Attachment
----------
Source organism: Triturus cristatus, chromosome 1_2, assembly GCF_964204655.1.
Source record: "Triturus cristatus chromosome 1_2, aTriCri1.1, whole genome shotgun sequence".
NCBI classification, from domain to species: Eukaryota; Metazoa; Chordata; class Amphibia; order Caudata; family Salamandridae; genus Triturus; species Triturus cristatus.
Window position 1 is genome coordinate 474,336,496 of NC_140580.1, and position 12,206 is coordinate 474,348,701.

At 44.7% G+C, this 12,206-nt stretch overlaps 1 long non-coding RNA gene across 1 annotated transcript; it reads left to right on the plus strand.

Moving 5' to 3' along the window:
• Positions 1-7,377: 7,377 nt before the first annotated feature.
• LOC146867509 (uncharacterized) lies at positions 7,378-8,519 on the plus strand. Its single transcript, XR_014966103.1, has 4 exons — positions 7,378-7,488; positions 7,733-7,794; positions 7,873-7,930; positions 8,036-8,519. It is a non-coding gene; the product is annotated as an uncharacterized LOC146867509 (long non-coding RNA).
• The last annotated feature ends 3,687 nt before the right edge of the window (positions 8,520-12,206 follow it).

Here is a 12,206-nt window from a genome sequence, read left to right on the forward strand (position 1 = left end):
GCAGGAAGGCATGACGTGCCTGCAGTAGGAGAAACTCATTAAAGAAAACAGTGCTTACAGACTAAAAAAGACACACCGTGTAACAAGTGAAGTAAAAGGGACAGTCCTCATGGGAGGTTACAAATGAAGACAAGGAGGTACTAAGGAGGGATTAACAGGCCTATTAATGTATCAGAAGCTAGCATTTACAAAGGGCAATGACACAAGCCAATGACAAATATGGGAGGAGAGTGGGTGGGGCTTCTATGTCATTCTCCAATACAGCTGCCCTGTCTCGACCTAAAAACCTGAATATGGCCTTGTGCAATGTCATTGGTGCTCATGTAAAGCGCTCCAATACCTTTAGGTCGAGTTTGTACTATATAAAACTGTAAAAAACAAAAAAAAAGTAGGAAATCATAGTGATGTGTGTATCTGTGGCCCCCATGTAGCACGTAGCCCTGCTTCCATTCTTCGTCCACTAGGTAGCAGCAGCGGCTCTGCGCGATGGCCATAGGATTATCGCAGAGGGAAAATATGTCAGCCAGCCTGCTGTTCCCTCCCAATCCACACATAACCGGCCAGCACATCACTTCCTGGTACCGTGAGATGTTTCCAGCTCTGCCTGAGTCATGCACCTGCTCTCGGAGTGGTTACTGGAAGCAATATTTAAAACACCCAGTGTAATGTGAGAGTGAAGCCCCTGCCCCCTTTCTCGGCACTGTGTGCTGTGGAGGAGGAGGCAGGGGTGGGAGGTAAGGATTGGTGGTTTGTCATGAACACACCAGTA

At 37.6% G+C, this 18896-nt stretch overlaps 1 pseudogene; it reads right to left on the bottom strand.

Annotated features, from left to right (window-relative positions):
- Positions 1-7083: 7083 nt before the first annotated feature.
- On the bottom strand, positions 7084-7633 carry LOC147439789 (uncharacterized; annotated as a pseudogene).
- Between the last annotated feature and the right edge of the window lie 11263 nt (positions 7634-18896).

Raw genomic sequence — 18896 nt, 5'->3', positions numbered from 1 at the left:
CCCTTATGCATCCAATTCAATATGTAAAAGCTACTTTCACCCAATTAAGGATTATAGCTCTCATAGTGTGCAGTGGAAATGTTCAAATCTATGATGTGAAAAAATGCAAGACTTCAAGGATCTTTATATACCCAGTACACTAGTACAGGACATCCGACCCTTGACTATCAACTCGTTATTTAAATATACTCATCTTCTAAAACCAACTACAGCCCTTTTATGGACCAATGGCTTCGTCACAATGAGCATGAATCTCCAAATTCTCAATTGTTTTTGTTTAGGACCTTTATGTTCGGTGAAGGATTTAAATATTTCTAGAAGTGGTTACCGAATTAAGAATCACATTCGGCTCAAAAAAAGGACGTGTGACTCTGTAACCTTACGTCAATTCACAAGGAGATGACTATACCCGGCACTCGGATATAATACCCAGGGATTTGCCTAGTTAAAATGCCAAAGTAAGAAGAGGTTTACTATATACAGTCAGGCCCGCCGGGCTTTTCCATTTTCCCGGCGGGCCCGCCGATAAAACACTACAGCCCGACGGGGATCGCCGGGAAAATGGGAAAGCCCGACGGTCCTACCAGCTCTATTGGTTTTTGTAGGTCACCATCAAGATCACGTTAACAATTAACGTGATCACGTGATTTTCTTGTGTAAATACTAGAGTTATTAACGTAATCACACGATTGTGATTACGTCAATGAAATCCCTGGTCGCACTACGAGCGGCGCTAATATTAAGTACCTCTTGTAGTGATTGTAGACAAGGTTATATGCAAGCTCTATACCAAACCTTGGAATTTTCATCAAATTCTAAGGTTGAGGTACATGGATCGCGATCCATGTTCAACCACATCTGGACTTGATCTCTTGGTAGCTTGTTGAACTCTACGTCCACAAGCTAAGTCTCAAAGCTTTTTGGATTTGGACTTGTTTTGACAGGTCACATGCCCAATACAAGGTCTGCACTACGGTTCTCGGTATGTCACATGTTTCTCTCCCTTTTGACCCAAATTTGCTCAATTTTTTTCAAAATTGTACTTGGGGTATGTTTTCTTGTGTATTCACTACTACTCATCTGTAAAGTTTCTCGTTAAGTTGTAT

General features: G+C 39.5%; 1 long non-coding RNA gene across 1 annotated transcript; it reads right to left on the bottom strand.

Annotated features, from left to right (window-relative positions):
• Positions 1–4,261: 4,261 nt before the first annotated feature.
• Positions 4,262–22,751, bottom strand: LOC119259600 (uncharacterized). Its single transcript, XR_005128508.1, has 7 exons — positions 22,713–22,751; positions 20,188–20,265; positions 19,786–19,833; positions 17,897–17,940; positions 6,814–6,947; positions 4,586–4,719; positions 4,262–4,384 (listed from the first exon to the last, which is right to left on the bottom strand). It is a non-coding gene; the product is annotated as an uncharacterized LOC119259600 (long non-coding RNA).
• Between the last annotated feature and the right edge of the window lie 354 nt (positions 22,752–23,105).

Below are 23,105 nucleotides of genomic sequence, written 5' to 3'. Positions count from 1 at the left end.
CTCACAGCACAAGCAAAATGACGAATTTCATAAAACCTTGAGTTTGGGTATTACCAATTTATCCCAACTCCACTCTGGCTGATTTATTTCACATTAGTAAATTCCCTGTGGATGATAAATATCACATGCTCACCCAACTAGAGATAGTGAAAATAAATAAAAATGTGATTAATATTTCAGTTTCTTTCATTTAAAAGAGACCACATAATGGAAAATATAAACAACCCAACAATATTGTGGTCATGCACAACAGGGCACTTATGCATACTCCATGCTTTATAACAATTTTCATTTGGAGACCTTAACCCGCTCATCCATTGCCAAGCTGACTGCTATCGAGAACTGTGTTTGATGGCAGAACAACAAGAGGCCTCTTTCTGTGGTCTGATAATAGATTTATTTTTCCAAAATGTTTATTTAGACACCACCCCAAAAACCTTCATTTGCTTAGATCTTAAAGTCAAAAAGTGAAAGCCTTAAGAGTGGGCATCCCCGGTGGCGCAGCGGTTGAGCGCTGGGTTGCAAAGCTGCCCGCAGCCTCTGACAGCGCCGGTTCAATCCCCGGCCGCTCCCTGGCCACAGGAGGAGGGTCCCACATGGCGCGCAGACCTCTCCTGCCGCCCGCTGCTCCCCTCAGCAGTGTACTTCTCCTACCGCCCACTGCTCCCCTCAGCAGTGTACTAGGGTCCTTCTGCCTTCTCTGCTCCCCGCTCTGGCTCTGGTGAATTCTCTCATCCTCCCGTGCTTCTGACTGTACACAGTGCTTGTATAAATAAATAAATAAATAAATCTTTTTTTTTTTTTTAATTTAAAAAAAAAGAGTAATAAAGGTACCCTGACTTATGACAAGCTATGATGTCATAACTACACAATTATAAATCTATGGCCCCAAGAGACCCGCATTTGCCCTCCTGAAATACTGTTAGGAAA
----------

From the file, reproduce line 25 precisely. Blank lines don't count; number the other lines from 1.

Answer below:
CTCACAGCACAAGCAAAATGACGAATTTCATAAAACCTTGAGTTTGGGTATTACCAATTTATCCCAACTCCACTCTGGCTGATTTATTTCACATTAGTAAATTCCCTGTGGATGATAAATATCACATGCTCACCCAACTAGAGATAGTGAAAATAAATAAAAATGTGATTAATATTTCAGTTTCTTTCATTTAAAAGAGACCACATAATGGAAAATATAAACAACCCAACAATATTGTGGTCATGCACAACAGGGCACTTATGCATACTCCATGCTTTATAACAATTTTCATTTGGAGACCTTAACCCGCTCATCCATTGCCAAGCTGACTGCTATCGAGAACTGTGTTTGATGGCAGAACAACAAGAGGCCTCTTTCTGTGGTCTGATAATAGATTTATTTTTCCAAAATGTTTATTTAGACACCACCCCAAAAACCTTCATTTGCTTAGATCTTAAAGTCAAAAAGTGAAAGCCTTAAGAGTGGGCATCCCCGGTGGCGCAGCGGTTGAGCGCTGGGTTGCAAAGCTGCCCGCAGCCTCTGACAGCGCCGGTTCAATCCCCGGCCGCTCCCTGGCCACAGGAGGAGGGTCCCACATGGCGCGCAGACCTCTCCTGCCGCCCGCTGCTCCCCTCAGCAGTGTACTTCTCCTACCGCCCACTGCTCCCCTCAGCAGTGTACTAGGGTCCTTCTGCCTTCTCTGCTCCCCGCTCTGGCTCTGGTGAATTCTCTCATCCTCCCGTGCTTCTGACTGTACACAGTGCTTGTATAAATAAATAAATAAATAAATCTTTTTTTTTTTTTTAATTTAAAAAAAAAGAGTAATAAAGGTACCCTGACTTATGACAAGCTATGATGTCATAACTACACAATTATAAATCTATGGCCCCAAGAGACCCGCATTTGCCCTCCTGAAATACTGTTAGGAAA